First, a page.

Most clients understand the importance of having a written legal document that provides instructions for distributing your assets after your death. But, which type of legal document should you choose, and why? If you are contemplating whether to create a will or a living trust, here are three benefits of a living trust that you should consider.
How a living trust is different from a will
Both a living trust and a last will and testament involve the distribution of assets, however, they are different in many other respects. A living trust, also referred to as an “inter vivos” or “revocable” trust, provides for the placement of your assets into a trust for your benefit during your lifetime, and then transferred to designated beneficiaries upon your death. On the other hand, a will is basically a plan of distribution of your assets upon your death, which does not include a trust. The main difference is that, nothing in your will can take effect until after you die.
The benefit of avoiding probate
One primary benefit of creating a living trust is that it can allow you to avoid the lengthy and costly probate proceeding. Having a valid will means that your estate must go through probate, so that your assets can be distributed according to your wishes. But, with a living trust, your estate will not go through probate, so there can be a quicker distribution of your assets to your heirs.
The benefit of saving money
Initially, drafting the living trust will cost more than drafting a will, simply because a trust is a more complicated legal document. Additionally, the assets must be transferred to the trust, referred to as “funding the trust,” which requires additional paperwork. Yet, while the will may cost less to draft, the living trust will most likely save your estate money at your death. Because your estate will be distributed through the trust, as opposed to probate, your estate will avoid the costs of probating your will.
Living trusts hold up better to contests or disputes
Another way that a living trust may save money relates to contests or disputes. A living trust is generally more likely to hold up to someone contesting the distribution of your assets. The more involved a will contest is, the higher the court costs will be. You may be able to save costs with a living trust, when it comes to disputes.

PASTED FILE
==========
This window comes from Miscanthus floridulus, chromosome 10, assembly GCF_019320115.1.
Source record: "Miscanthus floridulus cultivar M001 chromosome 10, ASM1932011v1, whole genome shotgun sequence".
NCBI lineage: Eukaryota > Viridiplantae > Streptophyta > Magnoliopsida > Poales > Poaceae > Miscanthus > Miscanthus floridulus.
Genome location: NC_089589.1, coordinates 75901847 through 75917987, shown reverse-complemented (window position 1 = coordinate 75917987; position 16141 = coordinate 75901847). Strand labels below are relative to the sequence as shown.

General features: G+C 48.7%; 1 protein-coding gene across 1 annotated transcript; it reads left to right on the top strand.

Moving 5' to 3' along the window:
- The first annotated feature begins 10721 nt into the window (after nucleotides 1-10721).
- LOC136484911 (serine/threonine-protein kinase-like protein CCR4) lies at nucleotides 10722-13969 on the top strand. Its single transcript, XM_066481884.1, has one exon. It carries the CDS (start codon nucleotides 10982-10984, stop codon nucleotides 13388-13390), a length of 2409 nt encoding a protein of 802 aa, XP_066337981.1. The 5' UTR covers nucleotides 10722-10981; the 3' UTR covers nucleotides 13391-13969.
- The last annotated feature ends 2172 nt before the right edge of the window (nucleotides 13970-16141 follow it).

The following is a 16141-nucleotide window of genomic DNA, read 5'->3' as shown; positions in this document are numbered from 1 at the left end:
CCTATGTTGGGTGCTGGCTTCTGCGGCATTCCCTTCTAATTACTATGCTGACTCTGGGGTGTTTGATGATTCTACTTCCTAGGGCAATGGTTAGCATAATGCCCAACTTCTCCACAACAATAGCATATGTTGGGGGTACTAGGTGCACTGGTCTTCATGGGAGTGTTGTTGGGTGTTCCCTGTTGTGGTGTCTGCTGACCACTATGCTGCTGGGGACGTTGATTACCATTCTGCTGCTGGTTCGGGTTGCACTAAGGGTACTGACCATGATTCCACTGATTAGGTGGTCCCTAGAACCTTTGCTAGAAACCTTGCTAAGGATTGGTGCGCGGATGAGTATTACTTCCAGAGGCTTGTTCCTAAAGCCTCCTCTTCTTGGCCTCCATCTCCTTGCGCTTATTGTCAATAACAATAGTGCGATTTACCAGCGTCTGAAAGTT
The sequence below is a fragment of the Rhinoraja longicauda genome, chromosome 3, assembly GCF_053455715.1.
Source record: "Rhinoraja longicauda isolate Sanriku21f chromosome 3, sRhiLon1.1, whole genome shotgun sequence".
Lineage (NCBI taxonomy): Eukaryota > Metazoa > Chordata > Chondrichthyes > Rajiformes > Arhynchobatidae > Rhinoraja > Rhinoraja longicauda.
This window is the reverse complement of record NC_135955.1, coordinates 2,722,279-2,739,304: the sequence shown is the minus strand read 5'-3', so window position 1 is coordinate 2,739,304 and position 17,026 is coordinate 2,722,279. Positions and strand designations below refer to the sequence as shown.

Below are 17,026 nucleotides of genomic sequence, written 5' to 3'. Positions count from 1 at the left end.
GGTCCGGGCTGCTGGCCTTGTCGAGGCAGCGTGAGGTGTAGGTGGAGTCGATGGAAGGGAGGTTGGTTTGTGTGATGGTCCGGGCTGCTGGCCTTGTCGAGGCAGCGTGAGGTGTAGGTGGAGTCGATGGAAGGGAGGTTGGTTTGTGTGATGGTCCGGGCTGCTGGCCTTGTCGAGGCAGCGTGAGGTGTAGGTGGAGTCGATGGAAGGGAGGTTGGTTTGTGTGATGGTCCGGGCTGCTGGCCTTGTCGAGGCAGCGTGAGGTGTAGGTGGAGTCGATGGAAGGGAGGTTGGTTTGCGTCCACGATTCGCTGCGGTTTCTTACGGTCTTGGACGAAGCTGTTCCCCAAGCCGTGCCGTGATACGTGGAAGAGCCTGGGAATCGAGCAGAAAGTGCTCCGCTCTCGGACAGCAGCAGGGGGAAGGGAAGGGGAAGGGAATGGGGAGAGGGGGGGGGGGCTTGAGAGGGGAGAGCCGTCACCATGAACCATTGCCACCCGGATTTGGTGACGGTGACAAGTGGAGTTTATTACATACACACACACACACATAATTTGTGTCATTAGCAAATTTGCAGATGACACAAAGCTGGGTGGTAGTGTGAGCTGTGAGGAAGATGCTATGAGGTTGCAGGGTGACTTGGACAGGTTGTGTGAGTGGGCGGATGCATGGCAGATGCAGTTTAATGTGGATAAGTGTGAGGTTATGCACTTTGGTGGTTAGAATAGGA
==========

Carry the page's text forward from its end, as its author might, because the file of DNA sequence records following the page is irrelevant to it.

The benefit of providing more privacy
Another major difference between a will and a living trust is the degree of privacy that a living trust provides. Living trusts are not made public after your death, so your estate can be distributed privately. A will, on the other hand, remains a public record. That means that all of the transactions flowing from the will are public, as well.
Other benefits living trusts provide
In addition to the three primary benefits, a living trust is drafted so that the trustee will be able to take over automatically, in the event you become ill or incapacitated. However, if you have a basic will, without incorporating a durable power of attorney, the court will be required to appoint someone to oversee your affairs. That person will be required to obtain approval from the court for transactions such as paying expenses, selling property, and others. If you create a durable power of attorney, for both your finances and your health care, then you may be able to avoid a court-appointed conservatorship. But, with living trusts, you can choose your own successor trustee to manage your affairs, without the need for court intervention. Because the trust is revocable, you can retain control of the trust.
The choice is ultimately yours
While, in many cases, a living trust is a sensible choice, a will may be just fine in other situations. One common rule of thumb is that, the larger the estate, the greater the need to create a living trust. This, of course, is not always the case, so discuss your needs with your estate planning attorney before making a final decision.
If you have questions regarding a living trust, or any other estate planning needs, please contact the Schomer Law Group for a consultation either online or by calling us at (310) 337-7696.